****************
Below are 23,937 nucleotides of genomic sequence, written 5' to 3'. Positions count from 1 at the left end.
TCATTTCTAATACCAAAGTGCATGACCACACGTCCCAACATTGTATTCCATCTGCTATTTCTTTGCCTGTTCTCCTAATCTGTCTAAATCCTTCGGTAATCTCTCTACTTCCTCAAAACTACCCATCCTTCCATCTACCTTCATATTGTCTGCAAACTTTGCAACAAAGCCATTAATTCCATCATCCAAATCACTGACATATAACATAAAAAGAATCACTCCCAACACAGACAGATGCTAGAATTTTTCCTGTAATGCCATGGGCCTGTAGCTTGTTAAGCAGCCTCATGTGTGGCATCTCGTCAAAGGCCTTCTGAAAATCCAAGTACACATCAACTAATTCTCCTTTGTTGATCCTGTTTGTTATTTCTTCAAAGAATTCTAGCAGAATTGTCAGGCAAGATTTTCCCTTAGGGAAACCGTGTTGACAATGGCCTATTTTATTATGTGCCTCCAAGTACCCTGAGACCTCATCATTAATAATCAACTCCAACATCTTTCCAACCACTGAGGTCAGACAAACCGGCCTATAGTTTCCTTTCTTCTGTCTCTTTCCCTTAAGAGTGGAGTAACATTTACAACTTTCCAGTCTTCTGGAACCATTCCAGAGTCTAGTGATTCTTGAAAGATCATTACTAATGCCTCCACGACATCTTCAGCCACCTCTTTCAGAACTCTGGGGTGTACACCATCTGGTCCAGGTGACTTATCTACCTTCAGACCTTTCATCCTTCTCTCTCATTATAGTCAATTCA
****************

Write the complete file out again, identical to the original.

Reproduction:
Below are 23,937 nucleotides of genomic sequence, written 5' to 3'. Positions count from 1 at the left end.
TCATTTCTAATACCAAAGTGCATGACCACACGTCCCAACATTGTATTCCATCTGCTATTTCTTTGCCTGTTCTCCTAATCTGTCTAAATCCTTCGGTAATCTCTCTACTTCCTCAAAACTACCCATCCTTCCATCTACCTTCATATTGTCTGCAAACTTTGCAACAAAGCCATTAATTCCATCATCCAAATCACTGACATATAACATAAAAAGAATCACTCCCAACACAGACAGATGCTAGAATTTTTCCTGTAATGCCATGGGCCTGTAGCTTGTTAAGCAGCCTCATGTGTGGCATCTCGTCAAAGGCCTTCTGAAAATCCAAGTACACATCAACTAATTCTCCTTTGTTGATCCTGTTTGTTATTTCTTCAAAGAATTCTAGCAGAATTGTCAGGCAAGATTTTCCCTTAGGGAAACCGTGTTGACAATGGCCTATTTTATTATGTGCCTCCAAGTACCCTGAGACCTCATCATTAATAATCAACTCCAACATCTTTCCAACCACTGAGGTCAGACAAACCGGCCTATAGTTTCCTTTCTTCTGTCTCTTTCCCTTAAGAGTGGAGTAACATTTACAACTTTCCAGTCTTCTGGAACCATTCCAGAGTCTAGTGATTCTTGAAAGATCATTACTAATGCCTCCACGACATCTTCAGCCACCTCTTTCAGAACTCTGGGGTGTACACCATCTGGTCCAGGTGACTTATCTACCTTCAGACCTTTCATCCTTCTCTCTCATTATAGTCAATTCA